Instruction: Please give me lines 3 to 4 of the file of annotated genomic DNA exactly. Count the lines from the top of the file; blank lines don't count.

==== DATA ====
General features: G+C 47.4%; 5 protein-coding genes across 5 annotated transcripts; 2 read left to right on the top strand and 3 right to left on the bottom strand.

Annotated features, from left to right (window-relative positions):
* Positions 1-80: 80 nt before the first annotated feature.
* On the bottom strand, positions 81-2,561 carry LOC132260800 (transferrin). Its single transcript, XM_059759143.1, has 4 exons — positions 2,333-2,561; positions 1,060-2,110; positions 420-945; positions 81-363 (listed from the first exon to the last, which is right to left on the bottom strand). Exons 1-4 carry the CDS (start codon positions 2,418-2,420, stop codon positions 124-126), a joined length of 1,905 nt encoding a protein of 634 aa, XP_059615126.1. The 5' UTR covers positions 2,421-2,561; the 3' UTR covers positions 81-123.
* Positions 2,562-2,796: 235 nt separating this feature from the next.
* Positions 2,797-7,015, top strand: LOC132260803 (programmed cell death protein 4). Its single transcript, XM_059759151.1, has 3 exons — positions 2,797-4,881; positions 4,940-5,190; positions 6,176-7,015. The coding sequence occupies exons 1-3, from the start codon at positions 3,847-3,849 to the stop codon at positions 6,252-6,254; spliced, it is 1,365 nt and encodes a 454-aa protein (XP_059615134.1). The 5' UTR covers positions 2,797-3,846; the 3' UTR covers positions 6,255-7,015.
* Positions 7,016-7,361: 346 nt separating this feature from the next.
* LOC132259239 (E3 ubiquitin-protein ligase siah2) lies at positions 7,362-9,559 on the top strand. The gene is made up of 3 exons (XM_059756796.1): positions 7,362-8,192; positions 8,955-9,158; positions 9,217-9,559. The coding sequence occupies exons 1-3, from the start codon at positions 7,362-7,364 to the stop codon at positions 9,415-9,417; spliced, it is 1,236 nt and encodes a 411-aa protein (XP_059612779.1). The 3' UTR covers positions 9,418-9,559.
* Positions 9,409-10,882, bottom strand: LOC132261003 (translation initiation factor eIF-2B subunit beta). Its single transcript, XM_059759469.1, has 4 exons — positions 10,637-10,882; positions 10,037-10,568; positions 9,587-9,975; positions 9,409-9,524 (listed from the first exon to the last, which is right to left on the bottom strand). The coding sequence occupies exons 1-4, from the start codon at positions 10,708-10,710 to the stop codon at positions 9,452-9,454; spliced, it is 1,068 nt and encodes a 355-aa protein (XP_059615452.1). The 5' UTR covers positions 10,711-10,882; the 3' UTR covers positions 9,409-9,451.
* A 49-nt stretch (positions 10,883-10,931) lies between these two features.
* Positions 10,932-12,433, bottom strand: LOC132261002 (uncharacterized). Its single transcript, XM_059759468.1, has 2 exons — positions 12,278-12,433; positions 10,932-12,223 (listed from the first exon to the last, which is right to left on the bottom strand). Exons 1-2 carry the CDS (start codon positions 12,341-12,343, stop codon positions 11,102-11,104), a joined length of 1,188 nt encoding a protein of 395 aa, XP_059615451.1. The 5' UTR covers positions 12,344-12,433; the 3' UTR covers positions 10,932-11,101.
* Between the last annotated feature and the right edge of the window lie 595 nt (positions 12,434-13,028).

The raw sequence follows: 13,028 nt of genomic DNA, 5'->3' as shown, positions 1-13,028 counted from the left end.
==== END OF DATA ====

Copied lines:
* Positions 1-80: 80 nt before the first annotated feature.
* On the bottom strand, positions 81-2,561 carry LOC132260800 (transferrin). Its single transcript, XM_059759143.1, has 4 exons — positions 2,333-2,561; positions 1,060-2,110; positions 420-945; positions 81-363 (listed from the first exon to the last, which is right to left on the bottom strand). Exons 1-4 carry the CDS (start codon positions 2,418-2,420, stop codon positions 124-126), a joined length of 1,905 nt encoding a protein of 634 aa, XP_059615126.1. The 5' UTR covers positions 2,421-2,561; the 3' UTR covers positions 81-123.